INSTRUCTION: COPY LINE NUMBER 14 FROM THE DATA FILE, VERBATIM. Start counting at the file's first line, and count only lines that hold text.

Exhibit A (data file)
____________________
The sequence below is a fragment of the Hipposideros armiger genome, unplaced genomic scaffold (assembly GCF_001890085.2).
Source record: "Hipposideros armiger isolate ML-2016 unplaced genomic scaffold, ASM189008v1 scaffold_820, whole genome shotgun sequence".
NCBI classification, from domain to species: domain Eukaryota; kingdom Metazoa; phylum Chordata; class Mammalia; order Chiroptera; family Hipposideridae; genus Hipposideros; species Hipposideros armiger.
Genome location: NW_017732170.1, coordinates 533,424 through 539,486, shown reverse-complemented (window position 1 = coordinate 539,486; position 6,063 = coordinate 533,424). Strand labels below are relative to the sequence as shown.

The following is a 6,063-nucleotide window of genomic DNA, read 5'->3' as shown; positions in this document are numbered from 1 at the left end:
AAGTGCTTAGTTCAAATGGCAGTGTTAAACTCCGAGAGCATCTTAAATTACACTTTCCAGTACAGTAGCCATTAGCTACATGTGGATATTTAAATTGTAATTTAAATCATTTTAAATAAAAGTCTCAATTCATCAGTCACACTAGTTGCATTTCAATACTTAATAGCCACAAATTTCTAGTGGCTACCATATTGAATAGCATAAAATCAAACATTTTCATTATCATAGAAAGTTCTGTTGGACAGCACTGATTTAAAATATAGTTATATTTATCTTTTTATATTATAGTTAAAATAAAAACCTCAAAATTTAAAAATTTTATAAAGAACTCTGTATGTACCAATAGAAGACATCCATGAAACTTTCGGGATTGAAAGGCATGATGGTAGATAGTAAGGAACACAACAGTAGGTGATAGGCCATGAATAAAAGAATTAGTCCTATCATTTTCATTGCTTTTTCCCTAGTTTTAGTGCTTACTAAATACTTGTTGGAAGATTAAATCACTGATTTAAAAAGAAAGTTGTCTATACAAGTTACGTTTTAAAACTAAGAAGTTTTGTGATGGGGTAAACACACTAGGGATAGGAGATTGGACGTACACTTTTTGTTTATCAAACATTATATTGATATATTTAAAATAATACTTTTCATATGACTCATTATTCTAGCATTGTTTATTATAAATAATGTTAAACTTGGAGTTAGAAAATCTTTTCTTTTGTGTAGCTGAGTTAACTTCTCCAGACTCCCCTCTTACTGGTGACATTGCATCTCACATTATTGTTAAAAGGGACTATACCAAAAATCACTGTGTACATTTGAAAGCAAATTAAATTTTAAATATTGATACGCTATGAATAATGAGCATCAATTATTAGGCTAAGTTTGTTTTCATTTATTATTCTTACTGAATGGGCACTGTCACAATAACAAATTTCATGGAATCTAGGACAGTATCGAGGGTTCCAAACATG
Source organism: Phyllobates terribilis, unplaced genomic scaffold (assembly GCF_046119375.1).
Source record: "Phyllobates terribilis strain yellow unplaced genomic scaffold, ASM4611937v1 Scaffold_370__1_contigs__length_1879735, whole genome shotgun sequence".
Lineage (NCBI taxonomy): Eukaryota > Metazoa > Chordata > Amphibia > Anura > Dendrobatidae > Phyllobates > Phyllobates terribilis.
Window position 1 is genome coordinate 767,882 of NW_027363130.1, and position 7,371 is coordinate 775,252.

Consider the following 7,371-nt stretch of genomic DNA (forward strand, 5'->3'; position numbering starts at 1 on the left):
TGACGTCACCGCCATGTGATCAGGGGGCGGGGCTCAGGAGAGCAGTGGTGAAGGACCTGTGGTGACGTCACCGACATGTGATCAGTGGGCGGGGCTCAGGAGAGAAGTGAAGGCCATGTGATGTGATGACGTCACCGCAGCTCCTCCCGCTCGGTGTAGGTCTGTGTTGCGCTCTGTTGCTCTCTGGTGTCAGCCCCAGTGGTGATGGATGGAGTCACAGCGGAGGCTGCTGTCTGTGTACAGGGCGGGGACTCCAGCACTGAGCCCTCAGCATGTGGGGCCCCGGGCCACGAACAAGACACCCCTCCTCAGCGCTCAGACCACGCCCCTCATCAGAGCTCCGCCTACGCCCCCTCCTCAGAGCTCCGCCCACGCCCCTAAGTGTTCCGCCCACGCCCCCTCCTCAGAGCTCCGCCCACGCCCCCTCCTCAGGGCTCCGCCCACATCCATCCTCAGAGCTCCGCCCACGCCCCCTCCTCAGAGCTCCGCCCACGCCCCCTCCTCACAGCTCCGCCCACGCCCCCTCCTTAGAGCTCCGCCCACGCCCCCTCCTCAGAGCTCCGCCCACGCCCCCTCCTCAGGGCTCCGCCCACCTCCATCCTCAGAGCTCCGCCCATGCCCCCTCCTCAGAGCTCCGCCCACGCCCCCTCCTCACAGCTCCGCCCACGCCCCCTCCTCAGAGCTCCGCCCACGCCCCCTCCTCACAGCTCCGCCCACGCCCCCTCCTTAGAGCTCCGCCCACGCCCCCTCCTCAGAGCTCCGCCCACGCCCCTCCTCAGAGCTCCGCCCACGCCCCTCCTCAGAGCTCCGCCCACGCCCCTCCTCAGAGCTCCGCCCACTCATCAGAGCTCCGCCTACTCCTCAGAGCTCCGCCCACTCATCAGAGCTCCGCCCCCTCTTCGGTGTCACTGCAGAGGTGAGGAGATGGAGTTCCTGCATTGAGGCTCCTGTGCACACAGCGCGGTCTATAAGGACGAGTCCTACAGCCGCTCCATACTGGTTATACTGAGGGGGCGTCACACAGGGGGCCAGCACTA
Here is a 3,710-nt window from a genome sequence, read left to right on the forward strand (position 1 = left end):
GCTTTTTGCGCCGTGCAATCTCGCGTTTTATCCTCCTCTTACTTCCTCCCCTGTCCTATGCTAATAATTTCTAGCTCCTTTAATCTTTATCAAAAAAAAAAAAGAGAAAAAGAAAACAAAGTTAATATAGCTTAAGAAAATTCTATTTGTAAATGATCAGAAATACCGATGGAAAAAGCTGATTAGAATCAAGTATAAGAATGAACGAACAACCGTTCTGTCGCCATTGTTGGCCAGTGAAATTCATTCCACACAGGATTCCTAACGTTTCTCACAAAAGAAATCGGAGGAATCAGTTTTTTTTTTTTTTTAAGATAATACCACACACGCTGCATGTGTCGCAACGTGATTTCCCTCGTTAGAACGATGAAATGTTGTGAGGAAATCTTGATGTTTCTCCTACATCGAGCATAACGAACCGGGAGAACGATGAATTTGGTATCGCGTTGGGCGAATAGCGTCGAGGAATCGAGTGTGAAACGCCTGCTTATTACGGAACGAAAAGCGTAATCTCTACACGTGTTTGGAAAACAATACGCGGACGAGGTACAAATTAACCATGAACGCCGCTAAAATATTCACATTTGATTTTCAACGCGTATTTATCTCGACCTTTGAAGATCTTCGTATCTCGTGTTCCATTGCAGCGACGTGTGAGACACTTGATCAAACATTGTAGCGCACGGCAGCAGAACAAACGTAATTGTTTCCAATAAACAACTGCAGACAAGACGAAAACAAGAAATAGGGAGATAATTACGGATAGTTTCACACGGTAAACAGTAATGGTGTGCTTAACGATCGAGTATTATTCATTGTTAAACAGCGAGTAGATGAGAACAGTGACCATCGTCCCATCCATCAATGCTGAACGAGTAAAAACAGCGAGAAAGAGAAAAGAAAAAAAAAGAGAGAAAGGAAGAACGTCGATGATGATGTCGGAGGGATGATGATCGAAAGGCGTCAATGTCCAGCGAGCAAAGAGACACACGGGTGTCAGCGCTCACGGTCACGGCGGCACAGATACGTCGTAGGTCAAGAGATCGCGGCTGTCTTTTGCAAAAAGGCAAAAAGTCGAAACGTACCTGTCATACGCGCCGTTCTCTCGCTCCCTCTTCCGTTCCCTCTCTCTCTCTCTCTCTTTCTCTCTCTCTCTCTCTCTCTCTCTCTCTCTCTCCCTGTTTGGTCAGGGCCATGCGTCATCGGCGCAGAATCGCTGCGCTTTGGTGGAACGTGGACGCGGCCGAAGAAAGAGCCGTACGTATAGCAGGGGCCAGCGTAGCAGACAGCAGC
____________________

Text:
GCTTTTTGCGCCGTGCAATCTCGCGTTTTATCCTCCTCTTACTTCCTCCCCTGTCCTATGCTAATAATTTCTAGCTCCTTTAATCTTTATCAAAAAAAAAAAAGAGAAAAAGAAAACAAAGTTAATATAGCTTAAGAAAATTCTATTTGTAAATGATCAGAAATACCGATGGAAAAAGCTGATTAGAATCAAGTATAAGAATGAACGAACAACCGTTCTGTCGCCATTGTTGGCCAGTGAAATTCATTCCACACAGGATTCCTAACGTTTCTCACAAAAGAAATCGGAGGAATCAGTTTTTTTTTTTTTTTAAGATAATACCACACACGCTGCATGTGTCGCAACGTGATTTCCCTCGTTAGAACGATGAAATGTTGTGAGGAAATCTTGATGTTTCTCCTACATCGAGCATAACGAACCGGGAGAACGATGAATTTGGTATCGCGTTGGGCGAATAGCGTCGAGGAATCGAGTGTGAAACGCCTGCTTATTACGGAACGAAAAGCGTAATCTCTACACGTGTTTGGAAAACAATACGCGGACGAGGTACAAATTAACCATGAACGCCGCTAAAATATTCACATTTGATTTTCAACGCGTATTTATCTCGACCTTTGAAGATCTTCGTATCTCGTGTTCCATTGCAGCGACGTGTGAGACACTTGATCAAACATTGTAGCGCACGGCAGCAGAACAAACGTAATTGTTTCCAATAAACAACTGCAGACAAGACGAAAACAAGAAATAGGGAGATAATTACGGATAGTTTCACACGGTAAACAGTAATGGTGTGCTTAACGATCGAGTATTATTCATTGTTAAACAGCGAGTAGATGAGAACAGTGACCATCGTCCCATCCATCAATGCTGAACGAGTAAAAACAGCGAGAAAGAGAAAAGAAAAAAAAAGAGAGAAAGGAAGAACGTCGATGATGATGTCGGAGGGATGATGATCGAAAGGCGTCAATGTCCAGCGAGCAAAGAGACACACGGGTGTCAGCGCTCACGGTCACGGCGGCACAGATACGTCGTAGGTCAAGAGATCGCGGCTGTCTTTTGCAAAAAGGCAAAAAGTCGAAACGTACCTGTCATACGCGCCGTTCTCTCGCTCCCTCTTCCGTTCCCTCTCTCTCTCTCTCTCTTTCTCTCTCTCTCTCTCTCTCTCTCTCTCTCTCTCCCTGTTTGGTCAGGGCCATGCGTCATCGGCGCAGAATCGCTGCGCTTTGGTGGAACGTGGACGCGGCCGAAGAAAGAGCCGTACGTATAGCAGGGGCCAGCGTAGCAGACAGCAGC